“Kids vs. Aliens” (NR) (3) [Opens Jan. 20 in theaters and on various digital and VOD platforms.] — While their irresponsible parents (Jonathan Torrens and Jessica Marie Brown) go out of town again on business in Jason Eisener’s entertaining, family-geared, colorful, action-packed, fast-paced, suspenseful, intermittently humorous, gory, violent, 75-minute film based on John Davies and Jason Eisener’s short film “Slumber Party Alien Abduction,” a sword-wielding teenage girl (Phoebe Rex), who has a crush on a mischievous bully (Calem MacDonald), is reluctantly left in charge of caring for her movie-making younger brother (Dominic Mariche), and when they foolishly decide to have a Halloween party with foul-mouthed friends (Asher Grayson, Ben Tector, Emma Vickers, Isaiah Fortune, Alexandra MacLean, Jordan Poole, Noah Rafuse, et al.), they end up fighting for their lives after menacing, vomit-spewing aliens (Caleb Allred, Jonni Shreve, et al.) attack.
“Missing” (PG-13) (3) [Thematic material, language, teen drinking, and some strong violence.] [Opens Jan. 20 in theaters.] — When her overprotective, secret-keeping mother (Nia Long) allegedly disappears with her duplicitous boyfriend (Ken Leung) in Colombia in Nicholas D. Johnson and Will Merrick’s intriguing, original, creative, well-acted, twist-filled, 111-minute thriller sequel to the 2018 film “Searching,” her tech-savvy, frantic teenage daughter (Storm Reid), whose father (Tim Griffin) has been out of her life since she was a child (Ava Zaria Lee), in Los Angeles uses her computer skills to seek the help of a Colombian investigator (Joaquim de Almeida), an attorney friend (Amy Landecker), a close girlfriend (Megan Suri), and FBI agents (Johanna Braddy and Daniel Henney) to find her and then ends up uncovering long-held family secrets.
“Night of the Living Dread” (NR) (3.5) [Available currently on YouTube at https://www.youtube.com/watch?v=oNUQwTaaKbc.] — When the ritualistic nighttime routine of a blue-haired, vibrator-wielding woman (voiceover by Jessica Dennis) already in bed in her blue-tinged bedroom is disrupted due to a power outage and her meditative sleep guru (voiceover by Stephen Fry) cannot sooth and calm her in Ida Melum’s quirky, touching, BAFTA-nominated, Oscar-qualified, colorful, stop-motion, humor-dotted, 11-minute, 2021 animated film, she must deal with disturbing memories and five past versions of herself, including a much younger child (voiceover by Romy Hayhurst), before the sandman and peaceful sleep can return.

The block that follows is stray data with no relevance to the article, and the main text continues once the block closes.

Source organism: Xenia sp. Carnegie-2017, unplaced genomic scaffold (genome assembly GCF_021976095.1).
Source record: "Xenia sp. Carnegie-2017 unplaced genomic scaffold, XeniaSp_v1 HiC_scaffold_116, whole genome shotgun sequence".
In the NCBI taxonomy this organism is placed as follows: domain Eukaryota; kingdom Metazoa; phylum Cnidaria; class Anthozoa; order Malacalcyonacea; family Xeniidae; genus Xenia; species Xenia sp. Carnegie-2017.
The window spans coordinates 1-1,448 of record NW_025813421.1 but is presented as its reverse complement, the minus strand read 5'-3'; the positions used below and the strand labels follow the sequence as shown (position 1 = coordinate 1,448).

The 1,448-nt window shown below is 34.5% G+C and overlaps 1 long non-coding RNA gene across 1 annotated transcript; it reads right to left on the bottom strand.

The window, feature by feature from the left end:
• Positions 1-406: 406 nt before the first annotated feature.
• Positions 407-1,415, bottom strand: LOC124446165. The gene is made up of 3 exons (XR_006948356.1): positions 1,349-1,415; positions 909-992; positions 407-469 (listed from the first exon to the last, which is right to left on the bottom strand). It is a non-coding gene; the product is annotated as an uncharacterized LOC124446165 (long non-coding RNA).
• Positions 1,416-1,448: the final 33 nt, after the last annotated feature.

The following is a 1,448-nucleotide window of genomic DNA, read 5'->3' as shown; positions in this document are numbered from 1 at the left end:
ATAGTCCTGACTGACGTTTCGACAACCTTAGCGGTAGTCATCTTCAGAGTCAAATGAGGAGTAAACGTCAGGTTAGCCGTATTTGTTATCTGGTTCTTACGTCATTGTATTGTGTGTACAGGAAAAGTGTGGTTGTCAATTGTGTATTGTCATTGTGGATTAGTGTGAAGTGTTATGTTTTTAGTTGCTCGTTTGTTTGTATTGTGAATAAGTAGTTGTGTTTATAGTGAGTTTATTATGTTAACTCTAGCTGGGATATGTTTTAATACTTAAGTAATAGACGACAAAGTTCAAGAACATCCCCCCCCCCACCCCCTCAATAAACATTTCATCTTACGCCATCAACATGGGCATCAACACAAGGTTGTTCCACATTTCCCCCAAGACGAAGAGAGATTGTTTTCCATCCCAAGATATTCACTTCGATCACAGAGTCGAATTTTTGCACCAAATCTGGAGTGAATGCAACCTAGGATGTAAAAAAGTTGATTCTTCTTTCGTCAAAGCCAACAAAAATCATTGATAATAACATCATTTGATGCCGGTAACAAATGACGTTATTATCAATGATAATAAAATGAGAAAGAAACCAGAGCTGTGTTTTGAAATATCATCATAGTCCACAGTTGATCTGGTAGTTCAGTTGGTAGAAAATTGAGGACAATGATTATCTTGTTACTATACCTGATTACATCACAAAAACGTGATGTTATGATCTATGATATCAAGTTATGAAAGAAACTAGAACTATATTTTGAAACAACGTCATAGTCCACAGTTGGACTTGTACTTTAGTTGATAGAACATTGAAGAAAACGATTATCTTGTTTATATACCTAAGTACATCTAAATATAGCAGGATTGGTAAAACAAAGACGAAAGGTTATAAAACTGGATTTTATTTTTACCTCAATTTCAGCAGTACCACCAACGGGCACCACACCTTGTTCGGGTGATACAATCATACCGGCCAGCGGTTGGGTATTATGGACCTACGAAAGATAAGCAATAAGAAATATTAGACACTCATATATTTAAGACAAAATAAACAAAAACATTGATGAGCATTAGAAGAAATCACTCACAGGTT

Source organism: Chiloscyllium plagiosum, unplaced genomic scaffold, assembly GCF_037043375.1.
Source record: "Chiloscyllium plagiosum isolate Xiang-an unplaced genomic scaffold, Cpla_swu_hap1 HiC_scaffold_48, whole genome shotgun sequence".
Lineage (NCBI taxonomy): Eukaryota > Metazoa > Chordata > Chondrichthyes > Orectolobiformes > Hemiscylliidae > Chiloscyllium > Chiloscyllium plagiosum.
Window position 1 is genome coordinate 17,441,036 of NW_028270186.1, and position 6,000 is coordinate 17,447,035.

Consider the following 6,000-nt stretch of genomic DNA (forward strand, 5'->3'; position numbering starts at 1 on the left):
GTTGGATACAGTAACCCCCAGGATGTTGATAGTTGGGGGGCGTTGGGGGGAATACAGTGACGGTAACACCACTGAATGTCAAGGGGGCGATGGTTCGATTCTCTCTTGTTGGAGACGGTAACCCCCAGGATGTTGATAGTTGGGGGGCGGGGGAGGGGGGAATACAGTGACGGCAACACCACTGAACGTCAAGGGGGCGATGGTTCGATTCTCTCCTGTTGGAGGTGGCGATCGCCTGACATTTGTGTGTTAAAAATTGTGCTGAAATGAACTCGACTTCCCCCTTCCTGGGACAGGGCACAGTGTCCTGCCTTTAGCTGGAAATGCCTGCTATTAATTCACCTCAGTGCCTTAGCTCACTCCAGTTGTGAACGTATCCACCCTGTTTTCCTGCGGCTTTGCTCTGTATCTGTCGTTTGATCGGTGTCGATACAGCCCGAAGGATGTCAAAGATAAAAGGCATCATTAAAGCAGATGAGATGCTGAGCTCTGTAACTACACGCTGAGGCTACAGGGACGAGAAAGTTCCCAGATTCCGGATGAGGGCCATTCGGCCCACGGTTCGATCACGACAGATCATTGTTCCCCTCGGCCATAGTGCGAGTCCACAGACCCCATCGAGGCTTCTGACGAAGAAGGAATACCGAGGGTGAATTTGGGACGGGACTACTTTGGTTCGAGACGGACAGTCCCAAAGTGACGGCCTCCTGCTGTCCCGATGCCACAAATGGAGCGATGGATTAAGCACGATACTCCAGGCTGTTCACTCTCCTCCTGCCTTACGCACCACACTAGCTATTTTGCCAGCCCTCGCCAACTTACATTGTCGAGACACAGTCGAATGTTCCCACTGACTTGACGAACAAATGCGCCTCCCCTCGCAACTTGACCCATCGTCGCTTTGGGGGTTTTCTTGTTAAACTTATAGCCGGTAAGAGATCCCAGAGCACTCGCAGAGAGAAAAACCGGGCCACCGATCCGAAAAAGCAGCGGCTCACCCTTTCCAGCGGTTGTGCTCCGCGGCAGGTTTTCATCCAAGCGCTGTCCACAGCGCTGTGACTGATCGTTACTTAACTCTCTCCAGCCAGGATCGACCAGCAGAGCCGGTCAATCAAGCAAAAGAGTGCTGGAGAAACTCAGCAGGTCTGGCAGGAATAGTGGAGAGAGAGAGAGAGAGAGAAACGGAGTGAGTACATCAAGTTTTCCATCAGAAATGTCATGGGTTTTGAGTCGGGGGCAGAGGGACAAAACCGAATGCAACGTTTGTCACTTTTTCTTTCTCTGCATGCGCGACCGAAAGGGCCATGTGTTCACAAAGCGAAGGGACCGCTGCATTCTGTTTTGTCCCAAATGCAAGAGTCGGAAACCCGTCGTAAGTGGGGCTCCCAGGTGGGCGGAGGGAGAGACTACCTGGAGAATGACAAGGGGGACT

“Out of Exile” (R) (2.5) [Pervasive language and violence.] [Opens Jan. 20 and available on various digital and VOD platforms.] — After an armored truck robbery in Texas goes off the rails and ends in the death of an armored security guard in Kyle Kauwika Harris’’ engaging, action-packed, fast-paced, suspenseful, violent, 107-minute film, a recently paroled convict (Adam Hampton), who is trying to reconnect with his estranged, pregnant, abused, waitress daughter (Hayley McFarland) and go on the straight and narrow, ends up being tracked down along with his team (Peter Greene, Rett Terrell, Kyle Jacob Henry, Jake Roberts, Bruce Davis, et al.) by a sheriff (Luce Rains) and tenacious FBI agents (Ryan Merrima, Karrie Cox, and Luke Wyckoff) investigating the robbery.
“Puss in Boots” (PG) (3) [Some adventure action and mild rude humor.] [DVD and VOD only] — A colorful, entertaining, family-friendly, action-packed, 3D, star-dotted (voiceovers by Queen Latifah and Guillermo de Toro), animated comedy in which a boot-wearing, sword-wielding, tango-dancing, feline outlaw (voiceover by Antonio Banderas) reluctantly teams up with greedy Humpty Alexander Dumpty (voiceover by Zach Galifianakis), who was a traitorous friend from an orphanage, and a frisky soft-paw cat burglar (voiceover by Salma Hayek) to steal magic beans from Jack and Jill (voiceovers by Billy Bob Thornton and Amy Sedaris) in order to grow a giant beanstalk to catch the goose that lays golden eggs.
“The Rum Diary” (R) (3) [Language, brief drug use, and sexuality.] [DVD and VOD only] — Underdeveloped characters dominate this aimless, humor-dotted, quirky, factually inspired film, which is based on Hunter S. Thompson’s novel, in which a hard-drinking, drug-fueled, chain-smoking journalist (Johnny Depp) with blood-shot eyes, who lives with an eccentric photographer (Michael Rispoli) and a Nazi-adoring, moonshine-making writer (Giovanni Ribisi), gets hired by a disillusioned, contentious editor-in-chief (Richard Jenkins) of soon-bankrupt “The San Juan Star” to concoct the horoscope column and then finds himself drawn to the flirtatious, blonde fiancée (Amber Heard) of a wealthy, smarmy, real estate wheeler dealer (Aaron Eckhart) and initially to his backhanded, shady land development scam with his equally greedy American partners (Bill Smitrovich, et al.) in 1960s Puerto Rico.
“The Whale” (R) (4) [Language, some drug use, and sexual Content.] [Opened Dec. 21 in theaters.] — Oscar-caliber acting dominates Darren Aronofsky’s powerful, poignant, award-winning, moving, bittersweet, somber, depressing, well-written, multilayered, gut-wrenching, down-to-earth, 117-minute film based on Samuel D. Hunter’s 2012 play in which a homebound, middle-aged, guilt-ridden, pizza-loving, pessimistic, gay, 600-pound English professor (Brendan Fraser), who teaches writing to university students online, lost his beloved partner to suicide, and is cared for my a longtime friend and no-nonsense nurse (Hong Chau) at his apartment in Idaho, is desperate to reconnect with his estranged, angry, acerbic, cheeky, 17-year-old daughter (Sadie Sink), who lives with her alcoholic mother (Samantha Morton), and forgoes medical treatment and insurance so he can give his daughter his $120,000 in life savings while ignoring the help offered by a duplicitous, teenage religious missionary (Ty Simpkins) from Iowa proselytizing door to door.
The following films screen at the 2023 Slamdance Film Festival that runs Jan. 20-29 at Treasure Mountain Inn, 255 Main Street, Park City, Utah; for more information, log on to http://slamdance.com:
“Charlie and the Hunt” (NR) (2.5) [Screens Jan. 25 at 5:10 p.m.] — When her deaf mother (Lauren Ridloff) believes she misplaced a precious, sentimental bracelet once belonging to granny in Jenn Shaw’s award-winning, family-friendly, witty, morale-driven, 15-minute film, her cape-wearing, African-American daughter (Nifeoluwa Ramroop) confronts her fears and heads out on a mission with her dog (Oscar) to find it.